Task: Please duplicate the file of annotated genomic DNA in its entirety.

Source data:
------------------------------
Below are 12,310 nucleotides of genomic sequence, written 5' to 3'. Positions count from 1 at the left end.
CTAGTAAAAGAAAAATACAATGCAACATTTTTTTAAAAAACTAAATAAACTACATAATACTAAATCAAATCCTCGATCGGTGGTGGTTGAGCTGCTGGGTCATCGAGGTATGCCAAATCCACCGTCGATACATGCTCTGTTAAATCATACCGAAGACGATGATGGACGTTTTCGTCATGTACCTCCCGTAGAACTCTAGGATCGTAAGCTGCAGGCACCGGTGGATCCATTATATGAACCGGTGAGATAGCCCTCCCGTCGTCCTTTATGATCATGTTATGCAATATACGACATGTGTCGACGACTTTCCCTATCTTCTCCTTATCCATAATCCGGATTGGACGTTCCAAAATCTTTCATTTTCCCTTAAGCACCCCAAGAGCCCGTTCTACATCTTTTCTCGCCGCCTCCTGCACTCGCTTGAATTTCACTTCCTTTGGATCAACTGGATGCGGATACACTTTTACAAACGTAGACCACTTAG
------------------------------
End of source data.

Below are 12,310 nucleotides of genomic sequence, written 5' to 3'. Positions count from 1 at the left end.
CTAGTAAAAGAAAAATACAATGCAACATTTTTTTAAAAAACTAAATAAACTACATAATACTAAATCAAATCCTCGATCGGTGGTGGTTGAGCTGCTGGGTCATCGAGGTATGCCAAATCCACCGTCGATACATGCTCTGTTAAATCATACCGAAGACGATGATGGACGTTTTCGTCATGTACCTCCCGTAGAACTCTAGGATCGTAAGCTGCAGGCACCGGTGGATCCATTATATGAACCGGTGAGATAGCCCTCCCGTCGTCCTTTATGATCATGTTATGCAATATACGACATGTGTCGACGACTTTCCCTATCTTCTCCTTATCCATAATCCGGATTGGACGTTCCAAAATCTTTCATTTTCCCTTAAGCACCCCAAGAGCCCGTTCTACATCTTTTCTCGCCGCCTCCTGCACTCGCTTGAATTTCACTTCCTTTGGATCAACTGGATGCGGATACACTTTTACAAACGTAGACCACTTAG